Boeing CST-100 crew space
transportation system consists of a crew module
and service module with capacity for up to seven crew members. The spacecraft will initially launch from
Florida atop an Atlas 5 rocket.
This is an artist's conception of Boeing's CST-100 spacecraft
separating from the first stage of its launch vehicle, a United
Launch Alliance Atlas V rocket, following liftoff from Cape
Canaveral Air Force Station in Florida.
The CST-100 is designed to launch
atop a United Launch Alliance (ULA) Atlas V rocket from Cape
Canaveral Air Force Station's Launch Complex 41, a little more
than 7 miles away from C3PF.
The capsule will be reusable for
up to 10 flights.
The aim of the Boeing CST-100
spacecraft is to provide:
1. Crew transport to the
International Space Station (ISS). It may dock to the
Expandable Activity Module in the future.
2. Crew Transport to private
space stations such as the proposed Bigelow Aerospace Commercial
Space Station (Bigelow Aerospace Complex) and other low Earth
First flight test mission perhaps in 2016.
Command Module and Service Module:
Up to 210 days to ISS.
CST stand for Crew Space
Transportation. The number 100 in the name stands for 100 km. The
100 is the height of the Kármán line. The Kármán line lies at an
altitude of 100 kilometers (62 miles) above the Earth's sea level
and is commonly used to define the boundary between the Earth's
atmosphere and outer space.
Boeing CST-100 in
In early missions CST-100 will be
launched on an Atlas V rocket. In the future it may also fly on
other launch vehicles such as Delta IV, Falcon 9, ATK Liberty and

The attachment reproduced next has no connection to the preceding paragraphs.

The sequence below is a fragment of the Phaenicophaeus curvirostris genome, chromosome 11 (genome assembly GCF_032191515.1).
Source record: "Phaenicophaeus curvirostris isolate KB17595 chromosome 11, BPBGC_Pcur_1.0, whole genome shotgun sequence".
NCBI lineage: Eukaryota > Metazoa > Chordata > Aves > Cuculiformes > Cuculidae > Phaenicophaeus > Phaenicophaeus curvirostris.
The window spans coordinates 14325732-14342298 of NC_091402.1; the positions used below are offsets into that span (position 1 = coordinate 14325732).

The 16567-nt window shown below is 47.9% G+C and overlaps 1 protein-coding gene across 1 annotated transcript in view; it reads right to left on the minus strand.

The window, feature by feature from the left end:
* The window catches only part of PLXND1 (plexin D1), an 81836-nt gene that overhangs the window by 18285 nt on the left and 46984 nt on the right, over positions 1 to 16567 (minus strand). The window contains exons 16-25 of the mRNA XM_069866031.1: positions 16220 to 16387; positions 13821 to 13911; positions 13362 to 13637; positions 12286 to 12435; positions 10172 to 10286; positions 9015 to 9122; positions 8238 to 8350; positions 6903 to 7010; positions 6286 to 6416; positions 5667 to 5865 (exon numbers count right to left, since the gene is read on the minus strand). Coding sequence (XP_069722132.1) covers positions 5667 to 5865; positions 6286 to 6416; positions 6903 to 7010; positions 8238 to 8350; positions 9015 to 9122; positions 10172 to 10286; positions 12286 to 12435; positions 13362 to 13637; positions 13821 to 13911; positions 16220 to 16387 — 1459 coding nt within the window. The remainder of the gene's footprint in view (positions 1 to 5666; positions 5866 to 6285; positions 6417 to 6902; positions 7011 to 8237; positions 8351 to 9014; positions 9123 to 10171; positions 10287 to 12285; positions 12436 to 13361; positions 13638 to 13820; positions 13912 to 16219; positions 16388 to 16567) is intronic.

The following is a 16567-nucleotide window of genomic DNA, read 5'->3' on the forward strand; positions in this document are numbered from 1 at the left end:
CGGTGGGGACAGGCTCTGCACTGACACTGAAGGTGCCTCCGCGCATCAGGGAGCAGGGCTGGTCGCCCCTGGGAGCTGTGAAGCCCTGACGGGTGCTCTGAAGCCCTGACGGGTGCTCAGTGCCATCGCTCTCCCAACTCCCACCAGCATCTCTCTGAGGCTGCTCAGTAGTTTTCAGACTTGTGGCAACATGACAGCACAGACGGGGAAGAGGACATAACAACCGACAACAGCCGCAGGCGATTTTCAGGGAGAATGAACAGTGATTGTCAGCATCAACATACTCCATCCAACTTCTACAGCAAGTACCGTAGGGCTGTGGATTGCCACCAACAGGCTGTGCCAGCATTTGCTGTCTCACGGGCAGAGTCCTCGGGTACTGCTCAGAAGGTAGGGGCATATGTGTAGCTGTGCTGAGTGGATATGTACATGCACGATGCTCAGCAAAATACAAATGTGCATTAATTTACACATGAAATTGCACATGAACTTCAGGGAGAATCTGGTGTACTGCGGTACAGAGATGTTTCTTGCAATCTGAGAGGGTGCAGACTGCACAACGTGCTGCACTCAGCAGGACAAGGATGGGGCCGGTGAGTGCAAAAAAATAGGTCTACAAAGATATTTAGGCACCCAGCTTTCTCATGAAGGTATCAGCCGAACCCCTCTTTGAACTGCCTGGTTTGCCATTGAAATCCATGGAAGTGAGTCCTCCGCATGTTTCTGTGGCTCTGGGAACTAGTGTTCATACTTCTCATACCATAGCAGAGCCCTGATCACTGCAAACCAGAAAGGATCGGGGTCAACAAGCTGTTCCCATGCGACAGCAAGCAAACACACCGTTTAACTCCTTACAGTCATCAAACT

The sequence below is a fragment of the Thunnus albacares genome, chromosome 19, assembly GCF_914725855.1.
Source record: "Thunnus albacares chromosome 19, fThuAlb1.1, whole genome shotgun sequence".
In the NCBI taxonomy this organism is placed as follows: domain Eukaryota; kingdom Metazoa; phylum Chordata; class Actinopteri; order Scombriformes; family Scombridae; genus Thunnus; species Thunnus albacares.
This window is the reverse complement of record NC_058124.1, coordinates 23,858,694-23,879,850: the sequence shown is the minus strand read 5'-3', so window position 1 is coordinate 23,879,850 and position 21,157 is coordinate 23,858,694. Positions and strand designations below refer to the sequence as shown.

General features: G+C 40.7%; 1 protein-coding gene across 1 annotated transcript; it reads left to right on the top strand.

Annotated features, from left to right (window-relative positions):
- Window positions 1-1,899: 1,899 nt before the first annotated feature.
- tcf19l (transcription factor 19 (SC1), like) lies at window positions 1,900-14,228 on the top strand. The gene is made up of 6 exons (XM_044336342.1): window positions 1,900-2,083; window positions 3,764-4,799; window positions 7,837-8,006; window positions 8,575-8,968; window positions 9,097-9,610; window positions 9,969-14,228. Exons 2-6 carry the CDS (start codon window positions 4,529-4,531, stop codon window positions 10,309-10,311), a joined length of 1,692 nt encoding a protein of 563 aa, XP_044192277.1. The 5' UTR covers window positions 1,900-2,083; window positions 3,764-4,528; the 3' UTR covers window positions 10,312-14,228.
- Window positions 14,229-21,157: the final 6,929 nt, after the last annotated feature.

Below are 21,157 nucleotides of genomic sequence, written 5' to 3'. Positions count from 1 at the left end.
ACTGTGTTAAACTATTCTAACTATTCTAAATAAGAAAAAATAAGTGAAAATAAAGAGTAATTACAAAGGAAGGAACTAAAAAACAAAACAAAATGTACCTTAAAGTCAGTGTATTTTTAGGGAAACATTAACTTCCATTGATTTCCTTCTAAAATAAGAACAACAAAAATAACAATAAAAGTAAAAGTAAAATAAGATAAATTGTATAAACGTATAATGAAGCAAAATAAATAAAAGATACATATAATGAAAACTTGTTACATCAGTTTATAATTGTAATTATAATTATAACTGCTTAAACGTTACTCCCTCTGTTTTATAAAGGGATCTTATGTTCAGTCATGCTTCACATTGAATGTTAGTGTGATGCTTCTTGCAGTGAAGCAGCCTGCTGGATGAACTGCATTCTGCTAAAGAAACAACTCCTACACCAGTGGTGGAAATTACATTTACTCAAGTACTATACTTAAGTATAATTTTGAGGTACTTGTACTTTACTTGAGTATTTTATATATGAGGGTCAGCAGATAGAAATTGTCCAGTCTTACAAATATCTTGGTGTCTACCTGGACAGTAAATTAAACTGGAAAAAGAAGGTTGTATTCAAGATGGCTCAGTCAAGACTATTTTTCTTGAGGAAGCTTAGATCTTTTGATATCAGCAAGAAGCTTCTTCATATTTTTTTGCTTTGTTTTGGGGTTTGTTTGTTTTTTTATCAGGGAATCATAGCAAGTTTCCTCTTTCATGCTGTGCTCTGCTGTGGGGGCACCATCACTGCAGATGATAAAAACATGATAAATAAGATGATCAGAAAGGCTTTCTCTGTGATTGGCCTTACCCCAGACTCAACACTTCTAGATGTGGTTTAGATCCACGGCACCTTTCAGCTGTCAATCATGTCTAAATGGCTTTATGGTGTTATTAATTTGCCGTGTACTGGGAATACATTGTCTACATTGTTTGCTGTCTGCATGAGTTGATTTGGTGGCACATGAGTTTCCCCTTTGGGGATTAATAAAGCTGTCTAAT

Space Launch System.
The CST-100 capsule is larger
than the Apollo command module and smaller than the Orion capsule.
- Boeing released artist's
renderings of its Crew Space Transportation (CST)-100 spacecraft
during a media briefing with Bigelow Aerospace today at the
Farnborough Airshow on July 19, 2010.
- Boeing and partner Bigelow
Aerospace successfully completed a parachute drop test of the Crew
Space Transportation CST-100 spacecraft on 3 April 3 2012 at the
Delamar Dry Lake Bed near Alamo, Nevada, USA.
- Boeing Company tested the
composite-based forward heat shield at Bigelow Aerospace's
headquarters outside of Las Vegas on June 5, 7 and 11 2012.
- The third round of funding by
NASA's Commercial Crew Development program was announced on 3
August 2012 and the winners were: Sierra Nevada Corporation with
its Dream Chaser spaceplane/Atlas V system, Space Exploration
Technologies (SpaceX) with Dragon spacecraft/Falcon 9 system and
Boeing Company with CST-100 spacecraft/Atlas V system.
Boeing were one of three
companies working with NASA's Commercial Crew Program during the
Commercial Crew Integrated Capability (CCiCap) phase to develop
integrated spacecraft and launch vehicle systems that could be
called on to fly Americans to and from low-Earth orbit in the
Did you know?
* Other space competitors
delivering crew to the ISS include:
SpaceX Dragon spacecraft, Dream Chaser space plane, Orion
spacecraft and Orbital Science's Cygnus spacecraft.
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